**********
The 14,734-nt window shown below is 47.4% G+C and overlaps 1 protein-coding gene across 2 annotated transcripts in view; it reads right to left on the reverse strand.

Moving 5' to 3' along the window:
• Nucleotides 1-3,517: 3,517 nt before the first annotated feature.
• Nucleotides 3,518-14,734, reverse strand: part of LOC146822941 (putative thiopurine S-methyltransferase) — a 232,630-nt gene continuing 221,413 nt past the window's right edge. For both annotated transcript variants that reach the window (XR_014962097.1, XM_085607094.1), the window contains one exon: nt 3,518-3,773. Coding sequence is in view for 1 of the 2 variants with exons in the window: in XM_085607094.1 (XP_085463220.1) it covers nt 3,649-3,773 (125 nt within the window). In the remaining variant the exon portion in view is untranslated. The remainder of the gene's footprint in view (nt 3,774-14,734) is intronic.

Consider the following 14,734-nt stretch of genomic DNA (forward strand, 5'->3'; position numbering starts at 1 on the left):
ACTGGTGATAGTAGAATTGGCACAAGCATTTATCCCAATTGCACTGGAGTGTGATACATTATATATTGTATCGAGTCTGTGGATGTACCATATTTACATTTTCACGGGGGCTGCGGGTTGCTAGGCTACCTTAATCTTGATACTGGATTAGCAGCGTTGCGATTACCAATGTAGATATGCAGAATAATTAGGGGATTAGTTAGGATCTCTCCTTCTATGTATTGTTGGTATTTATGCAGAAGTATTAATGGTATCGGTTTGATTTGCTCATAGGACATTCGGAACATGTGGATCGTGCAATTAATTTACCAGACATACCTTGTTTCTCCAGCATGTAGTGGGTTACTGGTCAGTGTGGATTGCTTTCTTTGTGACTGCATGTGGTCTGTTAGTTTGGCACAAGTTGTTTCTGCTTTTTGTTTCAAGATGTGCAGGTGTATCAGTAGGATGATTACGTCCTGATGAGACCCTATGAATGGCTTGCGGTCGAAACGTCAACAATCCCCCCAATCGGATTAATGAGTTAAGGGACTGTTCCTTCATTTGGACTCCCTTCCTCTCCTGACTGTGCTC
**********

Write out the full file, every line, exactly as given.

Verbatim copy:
The 14,734-nt window shown below is 47.4% G+C and overlaps 1 protein-coding gene across 2 annotated transcripts in view; it reads right to left on the reverse strand.

Moving 5' to 3' along the window:
• Nucleotides 1-3,517: 3,517 nt before the first annotated feature.
• Nucleotides 3,518-14,734, reverse strand: part of LOC146822941 (putative thiopurine S-methyltransferase) — a 232,630-nt gene continuing 221,413 nt past the window's right edge. For both annotated transcript variants that reach the window (XR_014962097.1, XM_085607094.1), the window contains one exon: nt 3,518-3,773. Coding sequence is in view for 1 of the 2 variants with exons in the window: in XM_085607094.1 (XP_085463220.1) it covers nt 3,649-3,773 (125 nt within the window). In the remaining variant the exon portion in view is untranslated. The remainder of the gene's footprint in view (nt 3,774-14,734) is intronic.

Consider the following 14,734-nt stretch of genomic DNA (forward strand, 5'->3'; position numbering starts at 1 on the left):
ACTGGTGATAGTAGAATTGGCACAAGCATTTATCCCAATTGCACTGGAGTGTGATACATTATATATTGTATCGAGTCTGTGGATGTACCATATTTACATTTTCACGGGGGCTGCGGGTTGCTAGGCTACCTTAATCTTGATACTGGATTAGCAGCGTTGCGATTACCAATGTAGATATGCAGAATAATTAGGGGATTAGTTAGGATCTCTCCTTCTATGTATTGTTGGTATTTATGCAGAAGTATTAATGGTATCGGTTTGATTTGCTCATAGGACATTCGGAACATGTGGATCGTGCAATTAATTTACCAGACATACCTTGTTTCTCCAGCATGTAGTGGGTTACTGGTCAGTGTGGATTGCTTTCTTTGTGACTGCATGTGGTCTGTTAGTTTGGCACAAGTTGTTTCTGCTTTTTGTTTCAAGATGTGCAGGTGTATCAGTAGGATGATTACGTCCTGATGAGACCCTATGAATGGCTTGCGGTCGAAACGTCAACAATCCCCCCAATCGGATTAATGAGTTAAGGGACTGTTCCTTCATTTGGACTCCCTTCCTCTCCTGACTGTGCTC